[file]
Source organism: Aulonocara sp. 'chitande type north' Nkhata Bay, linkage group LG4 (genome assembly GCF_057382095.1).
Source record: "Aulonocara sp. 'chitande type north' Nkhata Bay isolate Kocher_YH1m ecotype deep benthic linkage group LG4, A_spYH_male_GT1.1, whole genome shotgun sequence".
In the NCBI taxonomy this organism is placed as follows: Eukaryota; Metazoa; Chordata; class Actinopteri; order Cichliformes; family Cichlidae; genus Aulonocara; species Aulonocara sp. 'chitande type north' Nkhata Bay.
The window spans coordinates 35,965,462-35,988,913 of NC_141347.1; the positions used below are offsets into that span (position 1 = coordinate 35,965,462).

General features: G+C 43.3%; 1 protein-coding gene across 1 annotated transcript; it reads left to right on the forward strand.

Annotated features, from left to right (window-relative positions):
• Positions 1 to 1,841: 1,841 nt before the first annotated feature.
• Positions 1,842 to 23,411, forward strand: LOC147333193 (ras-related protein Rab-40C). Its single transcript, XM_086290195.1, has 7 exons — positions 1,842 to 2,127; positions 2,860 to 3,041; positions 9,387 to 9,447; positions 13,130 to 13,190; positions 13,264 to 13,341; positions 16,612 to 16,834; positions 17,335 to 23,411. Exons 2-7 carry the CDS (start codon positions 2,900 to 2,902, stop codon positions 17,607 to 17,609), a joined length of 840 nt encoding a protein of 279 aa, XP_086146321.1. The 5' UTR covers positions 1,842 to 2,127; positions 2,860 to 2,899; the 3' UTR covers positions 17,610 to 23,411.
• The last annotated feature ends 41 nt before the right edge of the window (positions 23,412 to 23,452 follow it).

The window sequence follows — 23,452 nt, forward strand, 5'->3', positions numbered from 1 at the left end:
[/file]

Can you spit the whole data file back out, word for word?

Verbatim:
Source organism: Aulonocara sp. 'chitande type north' Nkhata Bay, linkage group LG4 (genome assembly GCF_057382095.1).
Source record: "Aulonocara sp. 'chitande type north' Nkhata Bay isolate Kocher_YH1m ecotype deep benthic linkage group LG4, A_spYH_male_GT1.1, whole genome shotgun sequence".
In the NCBI taxonomy this organism is placed as follows: Eukaryota; Metazoa; Chordata; class Actinopteri; order Cichliformes; family Cichlidae; genus Aulonocara; species Aulonocara sp. 'chitande type north' Nkhata Bay.
The window spans coordinates 35,965,462-35,988,913 of NC_141347.1; the positions used below are offsets into that span (position 1 = coordinate 35,965,462).

General features: G+C 43.3%; 1 protein-coding gene across 1 annotated transcript; it reads left to right on the forward strand.

Annotated features, from left to right (window-relative positions):
• Positions 1 to 1,841: 1,841 nt before the first annotated feature.
• Positions 1,842 to 23,411, forward strand: LOC147333193 (ras-related protein Rab-40C). Its single transcript, XM_086290195.1, has 7 exons — positions 1,842 to 2,127; positions 2,860 to 3,041; positions 9,387 to 9,447; positions 13,130 to 13,190; positions 13,264 to 13,341; positions 16,612 to 16,834; positions 17,335 to 23,411. Exons 2-7 carry the CDS (start codon positions 2,900 to 2,902, stop codon positions 17,607 to 17,609), a joined length of 840 nt encoding a protein of 279 aa, XP_086146321.1. The 5' UTR covers positions 1,842 to 2,127; positions 2,860 to 2,899; the 3' UTR covers positions 17,610 to 23,411.
• The last annotated feature ends 41 nt before the right edge of the window (positions 23,412 to 23,452 follow it).

The window sequence follows — 23,452 nt, forward strand, 5'->3', positions numbered from 1 at the left end: